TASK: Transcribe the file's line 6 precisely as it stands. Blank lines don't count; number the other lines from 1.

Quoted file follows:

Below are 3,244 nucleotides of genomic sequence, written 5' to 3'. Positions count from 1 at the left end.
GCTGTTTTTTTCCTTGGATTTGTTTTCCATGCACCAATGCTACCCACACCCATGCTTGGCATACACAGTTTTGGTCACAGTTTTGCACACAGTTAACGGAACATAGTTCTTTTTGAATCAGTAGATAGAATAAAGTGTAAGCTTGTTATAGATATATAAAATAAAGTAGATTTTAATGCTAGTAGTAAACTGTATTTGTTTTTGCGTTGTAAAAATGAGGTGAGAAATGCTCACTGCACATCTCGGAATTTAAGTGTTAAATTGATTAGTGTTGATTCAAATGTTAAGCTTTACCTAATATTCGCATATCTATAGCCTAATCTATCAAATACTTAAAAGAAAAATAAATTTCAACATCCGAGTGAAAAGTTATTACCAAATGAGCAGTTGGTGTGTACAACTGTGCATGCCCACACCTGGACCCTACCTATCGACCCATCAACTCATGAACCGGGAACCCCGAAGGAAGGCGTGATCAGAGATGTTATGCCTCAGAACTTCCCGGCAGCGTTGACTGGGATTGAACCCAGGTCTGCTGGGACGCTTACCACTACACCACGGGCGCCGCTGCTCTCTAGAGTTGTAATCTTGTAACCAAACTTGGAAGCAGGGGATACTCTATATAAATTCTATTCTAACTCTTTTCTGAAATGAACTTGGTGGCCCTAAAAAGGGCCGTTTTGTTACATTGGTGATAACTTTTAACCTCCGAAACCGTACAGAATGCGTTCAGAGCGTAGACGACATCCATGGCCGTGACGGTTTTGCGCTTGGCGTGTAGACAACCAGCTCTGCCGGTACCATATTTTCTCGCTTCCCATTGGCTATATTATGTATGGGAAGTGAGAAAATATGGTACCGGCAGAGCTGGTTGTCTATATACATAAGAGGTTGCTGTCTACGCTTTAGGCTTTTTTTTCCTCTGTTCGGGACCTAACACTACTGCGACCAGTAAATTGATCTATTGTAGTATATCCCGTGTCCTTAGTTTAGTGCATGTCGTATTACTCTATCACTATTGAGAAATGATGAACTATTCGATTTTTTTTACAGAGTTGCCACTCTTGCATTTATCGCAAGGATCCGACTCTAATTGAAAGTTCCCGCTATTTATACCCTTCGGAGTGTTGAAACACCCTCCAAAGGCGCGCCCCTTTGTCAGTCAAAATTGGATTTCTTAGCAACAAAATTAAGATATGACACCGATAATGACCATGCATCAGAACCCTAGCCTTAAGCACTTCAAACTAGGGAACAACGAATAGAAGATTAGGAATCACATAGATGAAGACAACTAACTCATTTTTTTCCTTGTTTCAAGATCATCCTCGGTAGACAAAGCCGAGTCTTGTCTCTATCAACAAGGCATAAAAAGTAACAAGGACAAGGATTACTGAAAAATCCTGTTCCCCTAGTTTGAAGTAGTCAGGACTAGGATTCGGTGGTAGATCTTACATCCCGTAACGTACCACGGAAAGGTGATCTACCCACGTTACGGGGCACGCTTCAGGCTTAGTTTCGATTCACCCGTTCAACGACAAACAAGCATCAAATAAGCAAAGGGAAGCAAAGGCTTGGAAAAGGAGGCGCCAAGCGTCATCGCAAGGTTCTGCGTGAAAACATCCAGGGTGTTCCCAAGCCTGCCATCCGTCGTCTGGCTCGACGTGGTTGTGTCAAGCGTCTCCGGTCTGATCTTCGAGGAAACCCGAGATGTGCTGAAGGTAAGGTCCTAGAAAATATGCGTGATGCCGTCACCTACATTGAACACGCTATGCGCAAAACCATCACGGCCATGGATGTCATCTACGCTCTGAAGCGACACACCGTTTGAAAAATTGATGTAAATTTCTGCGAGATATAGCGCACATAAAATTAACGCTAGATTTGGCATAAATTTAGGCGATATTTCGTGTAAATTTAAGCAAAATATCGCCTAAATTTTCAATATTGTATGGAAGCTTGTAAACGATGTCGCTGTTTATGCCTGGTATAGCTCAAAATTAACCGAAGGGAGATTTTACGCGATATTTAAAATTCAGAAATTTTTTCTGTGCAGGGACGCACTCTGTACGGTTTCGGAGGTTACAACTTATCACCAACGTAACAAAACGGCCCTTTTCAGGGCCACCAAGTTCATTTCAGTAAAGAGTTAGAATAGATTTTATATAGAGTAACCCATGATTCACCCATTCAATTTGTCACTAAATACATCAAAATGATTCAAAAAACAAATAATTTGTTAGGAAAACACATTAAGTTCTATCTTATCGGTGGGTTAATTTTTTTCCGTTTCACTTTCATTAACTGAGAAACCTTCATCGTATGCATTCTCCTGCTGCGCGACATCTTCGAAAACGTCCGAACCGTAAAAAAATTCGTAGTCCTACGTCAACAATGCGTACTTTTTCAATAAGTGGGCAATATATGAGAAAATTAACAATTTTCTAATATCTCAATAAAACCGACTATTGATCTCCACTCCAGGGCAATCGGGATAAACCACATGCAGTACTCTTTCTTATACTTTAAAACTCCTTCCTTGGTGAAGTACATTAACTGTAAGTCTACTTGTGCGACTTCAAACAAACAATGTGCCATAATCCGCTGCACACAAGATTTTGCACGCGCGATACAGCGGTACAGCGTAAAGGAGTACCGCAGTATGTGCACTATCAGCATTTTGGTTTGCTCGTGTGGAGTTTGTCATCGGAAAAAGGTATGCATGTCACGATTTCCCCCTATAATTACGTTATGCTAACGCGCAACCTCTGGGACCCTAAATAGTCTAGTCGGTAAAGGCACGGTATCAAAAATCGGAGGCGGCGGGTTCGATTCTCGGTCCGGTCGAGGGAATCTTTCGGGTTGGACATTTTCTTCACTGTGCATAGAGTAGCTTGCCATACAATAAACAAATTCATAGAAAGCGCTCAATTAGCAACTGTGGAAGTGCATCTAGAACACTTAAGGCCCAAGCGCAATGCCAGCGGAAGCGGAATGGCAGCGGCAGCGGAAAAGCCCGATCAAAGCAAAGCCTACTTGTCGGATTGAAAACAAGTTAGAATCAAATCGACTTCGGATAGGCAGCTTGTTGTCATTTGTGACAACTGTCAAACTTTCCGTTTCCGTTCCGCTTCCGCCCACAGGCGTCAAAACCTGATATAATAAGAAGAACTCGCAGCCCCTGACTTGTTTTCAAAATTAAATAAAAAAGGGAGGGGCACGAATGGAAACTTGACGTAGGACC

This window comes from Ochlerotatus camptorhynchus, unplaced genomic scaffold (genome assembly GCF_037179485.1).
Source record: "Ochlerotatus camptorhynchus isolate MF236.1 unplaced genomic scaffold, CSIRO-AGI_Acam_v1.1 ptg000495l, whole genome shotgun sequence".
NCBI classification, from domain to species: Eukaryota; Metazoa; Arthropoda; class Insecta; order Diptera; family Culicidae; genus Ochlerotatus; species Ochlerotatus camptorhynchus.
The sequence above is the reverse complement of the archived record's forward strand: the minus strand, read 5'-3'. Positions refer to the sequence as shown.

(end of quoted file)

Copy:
The sequence above is the reverse complement of the archived record's forward strand: the minus strand, read 5'-3'. Positions refer to the sequence as shown.